Govt should improve prison conditions: Maengahama


MDC activist, Last Maengahama, who was freed from jail last week after serving eight years at Chikurubi Maximum Security Prison, has called on the government to improve the country’s prison conditions.

Maengahama said the prisons were focusing more on punishment and retribution instead of rehabilitating.

Maengahama and another MDC activist, Tungamirai Madzokere, were sentenced to 20 year jail term by the High Court in 2013, for murdering a Harare police officer in 2011.

However, the Supreme Court Judges, Justices Rita Makarau, Elizabeth Gwaunza and Susan Mavangira last Friday acquitted the two political activists.

The Supreme Court Judges ruled that the conviction of Madzokere and Maengahama by the High Court was wrong.

Speaking at a media briefing held in the capital this week, Maengahama said prisons in Zimbabwe focus more on punishment and retribution instead of rehabilitating and correcting and are designed to punish a convict.

“Our prisons are designed in such a way that the moment you step into it, you start by dying spiritually, and then you die physically.

The kind of water you drink there, the blankets that you are given clothes and where you sleep (all resemble a dire situation),” he said.

Maengahama said there was zero rehabilitation and correction, resulting in those that have been released back in prison after committing crimes.

“The education that I got when I was in prison, I had to get it on my own.

The prison should have facilitated it. They were supposed to provide us with learning materials, but the only thing they could do was frustrate us.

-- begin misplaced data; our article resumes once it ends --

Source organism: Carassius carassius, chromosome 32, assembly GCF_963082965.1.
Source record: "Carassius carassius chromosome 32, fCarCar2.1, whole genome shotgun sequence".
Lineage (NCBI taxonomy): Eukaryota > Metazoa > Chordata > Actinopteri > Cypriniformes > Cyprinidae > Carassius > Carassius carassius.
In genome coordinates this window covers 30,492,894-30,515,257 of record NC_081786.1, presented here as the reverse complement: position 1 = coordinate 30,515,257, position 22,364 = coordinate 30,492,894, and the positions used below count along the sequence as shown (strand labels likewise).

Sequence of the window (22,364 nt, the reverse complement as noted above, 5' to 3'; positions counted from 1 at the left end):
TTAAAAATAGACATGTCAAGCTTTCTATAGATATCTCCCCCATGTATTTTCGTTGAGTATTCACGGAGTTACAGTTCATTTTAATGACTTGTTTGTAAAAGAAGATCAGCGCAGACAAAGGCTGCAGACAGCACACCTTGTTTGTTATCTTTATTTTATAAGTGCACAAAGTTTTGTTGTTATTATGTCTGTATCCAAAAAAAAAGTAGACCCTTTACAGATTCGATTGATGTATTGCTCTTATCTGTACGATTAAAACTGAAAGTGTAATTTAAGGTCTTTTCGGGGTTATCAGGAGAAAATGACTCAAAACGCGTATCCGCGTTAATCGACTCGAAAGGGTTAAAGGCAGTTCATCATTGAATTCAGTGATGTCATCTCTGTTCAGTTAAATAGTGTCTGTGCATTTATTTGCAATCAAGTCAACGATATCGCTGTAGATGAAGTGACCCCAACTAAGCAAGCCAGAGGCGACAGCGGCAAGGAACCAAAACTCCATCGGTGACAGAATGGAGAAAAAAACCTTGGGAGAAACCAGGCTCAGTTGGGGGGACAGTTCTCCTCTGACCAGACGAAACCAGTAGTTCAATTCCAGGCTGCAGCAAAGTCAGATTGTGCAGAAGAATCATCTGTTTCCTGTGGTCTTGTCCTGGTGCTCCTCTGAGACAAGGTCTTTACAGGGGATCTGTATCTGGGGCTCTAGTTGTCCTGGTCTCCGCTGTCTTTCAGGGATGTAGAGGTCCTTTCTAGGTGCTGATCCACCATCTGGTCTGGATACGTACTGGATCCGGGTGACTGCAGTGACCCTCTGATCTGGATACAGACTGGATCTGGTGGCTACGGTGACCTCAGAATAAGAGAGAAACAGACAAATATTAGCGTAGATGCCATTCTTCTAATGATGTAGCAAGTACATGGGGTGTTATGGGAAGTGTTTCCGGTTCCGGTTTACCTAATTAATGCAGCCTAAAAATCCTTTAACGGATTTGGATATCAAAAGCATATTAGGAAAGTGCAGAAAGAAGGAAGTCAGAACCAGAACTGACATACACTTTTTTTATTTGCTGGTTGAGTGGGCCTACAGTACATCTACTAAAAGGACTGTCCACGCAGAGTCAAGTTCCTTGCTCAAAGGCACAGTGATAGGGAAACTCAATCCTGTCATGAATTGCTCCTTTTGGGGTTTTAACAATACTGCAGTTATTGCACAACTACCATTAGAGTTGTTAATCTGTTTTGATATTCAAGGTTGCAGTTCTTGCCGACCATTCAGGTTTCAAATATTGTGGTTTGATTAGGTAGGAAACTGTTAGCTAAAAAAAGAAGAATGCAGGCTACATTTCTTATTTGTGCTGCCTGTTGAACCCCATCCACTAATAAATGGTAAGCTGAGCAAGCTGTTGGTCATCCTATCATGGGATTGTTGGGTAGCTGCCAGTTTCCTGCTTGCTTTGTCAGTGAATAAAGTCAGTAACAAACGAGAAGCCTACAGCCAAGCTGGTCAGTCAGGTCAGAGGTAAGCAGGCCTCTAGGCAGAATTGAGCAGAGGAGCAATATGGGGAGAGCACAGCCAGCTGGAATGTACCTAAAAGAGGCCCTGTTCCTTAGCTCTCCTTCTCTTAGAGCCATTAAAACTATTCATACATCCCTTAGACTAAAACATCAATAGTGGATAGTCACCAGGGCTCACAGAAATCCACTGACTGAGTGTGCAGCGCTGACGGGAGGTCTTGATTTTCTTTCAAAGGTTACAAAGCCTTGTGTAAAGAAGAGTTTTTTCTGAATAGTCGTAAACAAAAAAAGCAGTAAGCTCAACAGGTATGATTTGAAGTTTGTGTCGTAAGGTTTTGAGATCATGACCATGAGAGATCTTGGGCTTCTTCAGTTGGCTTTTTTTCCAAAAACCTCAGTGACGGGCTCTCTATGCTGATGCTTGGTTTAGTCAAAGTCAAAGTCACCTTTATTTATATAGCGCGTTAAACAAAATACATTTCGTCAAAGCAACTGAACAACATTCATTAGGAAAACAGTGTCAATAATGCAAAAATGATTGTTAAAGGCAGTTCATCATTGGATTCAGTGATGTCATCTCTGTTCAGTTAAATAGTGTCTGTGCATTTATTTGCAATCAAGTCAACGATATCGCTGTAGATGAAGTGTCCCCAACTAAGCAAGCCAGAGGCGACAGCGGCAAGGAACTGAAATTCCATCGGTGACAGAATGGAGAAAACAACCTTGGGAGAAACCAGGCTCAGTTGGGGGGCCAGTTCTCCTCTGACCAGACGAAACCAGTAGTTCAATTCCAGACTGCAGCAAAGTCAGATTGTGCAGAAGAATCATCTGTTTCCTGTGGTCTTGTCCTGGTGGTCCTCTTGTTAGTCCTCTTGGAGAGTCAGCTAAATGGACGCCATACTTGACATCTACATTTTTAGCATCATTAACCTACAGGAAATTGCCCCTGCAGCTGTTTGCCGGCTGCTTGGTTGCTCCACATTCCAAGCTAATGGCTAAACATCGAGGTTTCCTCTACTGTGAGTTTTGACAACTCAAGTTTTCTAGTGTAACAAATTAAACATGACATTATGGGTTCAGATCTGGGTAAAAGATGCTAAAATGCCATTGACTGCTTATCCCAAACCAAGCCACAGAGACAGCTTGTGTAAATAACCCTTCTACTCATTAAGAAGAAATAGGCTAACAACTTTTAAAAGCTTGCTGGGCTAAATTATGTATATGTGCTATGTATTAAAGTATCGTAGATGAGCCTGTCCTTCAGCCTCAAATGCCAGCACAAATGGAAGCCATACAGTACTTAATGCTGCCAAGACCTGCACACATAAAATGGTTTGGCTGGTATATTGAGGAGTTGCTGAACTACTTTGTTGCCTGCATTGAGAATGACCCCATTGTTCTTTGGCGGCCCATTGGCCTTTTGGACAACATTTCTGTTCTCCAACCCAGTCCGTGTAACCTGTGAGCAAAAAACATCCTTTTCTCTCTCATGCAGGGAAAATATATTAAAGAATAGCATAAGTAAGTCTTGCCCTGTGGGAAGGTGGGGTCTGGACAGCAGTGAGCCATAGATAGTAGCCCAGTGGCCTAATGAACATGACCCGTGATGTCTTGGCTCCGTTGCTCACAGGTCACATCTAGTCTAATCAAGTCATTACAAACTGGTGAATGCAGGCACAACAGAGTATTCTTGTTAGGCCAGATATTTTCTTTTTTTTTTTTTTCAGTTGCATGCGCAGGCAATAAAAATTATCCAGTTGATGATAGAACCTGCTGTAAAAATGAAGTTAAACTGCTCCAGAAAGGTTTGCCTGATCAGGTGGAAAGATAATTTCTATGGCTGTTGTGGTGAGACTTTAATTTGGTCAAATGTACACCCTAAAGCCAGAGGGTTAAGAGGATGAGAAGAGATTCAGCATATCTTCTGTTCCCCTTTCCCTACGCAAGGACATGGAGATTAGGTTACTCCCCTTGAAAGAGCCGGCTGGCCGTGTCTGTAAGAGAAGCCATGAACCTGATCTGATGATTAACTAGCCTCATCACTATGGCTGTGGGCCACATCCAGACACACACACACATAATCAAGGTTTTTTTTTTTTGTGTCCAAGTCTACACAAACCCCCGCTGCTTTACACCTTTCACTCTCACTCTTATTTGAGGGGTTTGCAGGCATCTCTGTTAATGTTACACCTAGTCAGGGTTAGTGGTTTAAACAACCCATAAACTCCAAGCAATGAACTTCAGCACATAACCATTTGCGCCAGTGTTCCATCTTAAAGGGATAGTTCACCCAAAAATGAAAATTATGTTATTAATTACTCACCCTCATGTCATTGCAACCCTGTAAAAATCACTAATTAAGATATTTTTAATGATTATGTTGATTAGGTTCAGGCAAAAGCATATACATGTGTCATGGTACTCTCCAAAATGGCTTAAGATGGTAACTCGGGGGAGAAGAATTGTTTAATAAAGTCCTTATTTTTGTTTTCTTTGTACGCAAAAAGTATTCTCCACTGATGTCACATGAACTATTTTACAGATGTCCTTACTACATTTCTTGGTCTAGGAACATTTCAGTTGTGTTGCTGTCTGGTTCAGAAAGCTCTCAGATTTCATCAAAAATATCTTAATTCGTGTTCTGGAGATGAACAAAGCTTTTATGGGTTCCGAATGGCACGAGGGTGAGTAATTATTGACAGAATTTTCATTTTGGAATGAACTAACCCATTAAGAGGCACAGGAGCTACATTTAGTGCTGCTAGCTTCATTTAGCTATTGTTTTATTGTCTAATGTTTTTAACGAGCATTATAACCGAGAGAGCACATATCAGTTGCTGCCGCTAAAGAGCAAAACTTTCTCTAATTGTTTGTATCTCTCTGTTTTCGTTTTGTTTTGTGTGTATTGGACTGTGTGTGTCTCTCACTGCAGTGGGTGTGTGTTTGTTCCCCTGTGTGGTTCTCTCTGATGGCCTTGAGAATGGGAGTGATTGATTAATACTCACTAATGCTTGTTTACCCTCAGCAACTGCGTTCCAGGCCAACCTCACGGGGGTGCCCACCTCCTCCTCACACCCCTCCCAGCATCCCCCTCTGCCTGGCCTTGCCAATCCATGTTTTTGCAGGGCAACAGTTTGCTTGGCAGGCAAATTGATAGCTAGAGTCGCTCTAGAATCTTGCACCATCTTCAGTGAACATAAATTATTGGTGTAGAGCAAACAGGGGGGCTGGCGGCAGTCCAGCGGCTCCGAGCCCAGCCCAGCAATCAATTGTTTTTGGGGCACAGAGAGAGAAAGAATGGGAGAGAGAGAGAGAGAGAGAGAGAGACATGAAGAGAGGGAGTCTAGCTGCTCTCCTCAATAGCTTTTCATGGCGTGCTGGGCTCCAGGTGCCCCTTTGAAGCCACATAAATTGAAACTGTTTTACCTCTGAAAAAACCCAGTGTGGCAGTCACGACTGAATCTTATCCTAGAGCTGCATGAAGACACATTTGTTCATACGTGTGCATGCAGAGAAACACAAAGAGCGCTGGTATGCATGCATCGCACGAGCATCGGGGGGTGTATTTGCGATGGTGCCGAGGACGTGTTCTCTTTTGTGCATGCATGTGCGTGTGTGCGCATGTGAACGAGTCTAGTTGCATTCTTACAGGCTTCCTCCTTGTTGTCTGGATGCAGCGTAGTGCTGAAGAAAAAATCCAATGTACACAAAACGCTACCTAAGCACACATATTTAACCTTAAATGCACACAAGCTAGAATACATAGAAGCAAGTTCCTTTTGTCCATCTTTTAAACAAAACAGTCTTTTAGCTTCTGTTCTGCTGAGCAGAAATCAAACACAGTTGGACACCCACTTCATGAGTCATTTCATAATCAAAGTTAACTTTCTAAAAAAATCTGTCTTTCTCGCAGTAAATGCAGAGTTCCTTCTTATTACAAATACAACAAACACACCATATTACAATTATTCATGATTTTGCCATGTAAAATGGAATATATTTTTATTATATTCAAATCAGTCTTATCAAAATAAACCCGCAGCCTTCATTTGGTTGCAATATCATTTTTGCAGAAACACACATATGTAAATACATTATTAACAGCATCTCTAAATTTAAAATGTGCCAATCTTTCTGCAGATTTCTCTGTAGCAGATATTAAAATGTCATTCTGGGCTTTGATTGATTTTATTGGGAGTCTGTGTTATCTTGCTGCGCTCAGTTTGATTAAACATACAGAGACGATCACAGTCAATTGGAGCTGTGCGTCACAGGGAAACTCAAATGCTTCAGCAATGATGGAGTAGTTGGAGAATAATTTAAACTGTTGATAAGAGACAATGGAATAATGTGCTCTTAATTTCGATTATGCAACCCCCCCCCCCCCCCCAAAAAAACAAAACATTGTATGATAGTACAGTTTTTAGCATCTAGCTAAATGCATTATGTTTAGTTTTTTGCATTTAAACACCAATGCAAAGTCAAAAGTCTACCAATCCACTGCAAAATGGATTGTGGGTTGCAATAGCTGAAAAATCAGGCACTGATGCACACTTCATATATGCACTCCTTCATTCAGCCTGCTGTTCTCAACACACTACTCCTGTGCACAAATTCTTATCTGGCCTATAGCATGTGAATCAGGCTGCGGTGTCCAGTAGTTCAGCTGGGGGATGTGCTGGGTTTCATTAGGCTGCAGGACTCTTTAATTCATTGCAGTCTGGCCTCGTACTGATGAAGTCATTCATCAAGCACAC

“Prisons do not meet even the most basic standards, and most prison staff considers harsh treatment to be a legitimate way to deal with prisoners.

“People detained in human detention conditions will be more willing and able to respond to rehabilitative programmes.

Those who experience punitive conditions and mistreatment on the other hand are likely to return to society psychologically shattered and in a poor or worse state of physical and mental health, than when they entered,” he said.

Maengahama said the country’s justice system should serve the interests of the country not individuals.

“It has been a painful experience. Our justice system needs to be improved. The matter has been politicised from the onset.

If this was not politicised, a person like me was supposed to be released at the police station because it was very clear to the police officers who arrested me that I had done nothing.

All the people who were involved in this matter were working for a particular political ideology or interest,” he said.

“It’s unfortunate that we have such a justice system in our country. I wouldn’t want anyone to suffer the way I did.

It’s not fair; you cannot take someone who was attending church and then throw him into prison.

“Our police, prosecutors, and judges must be professional. They are there to save the interests of the country, not individuals or a particular political party.

We do not want such a justice delivery system.”

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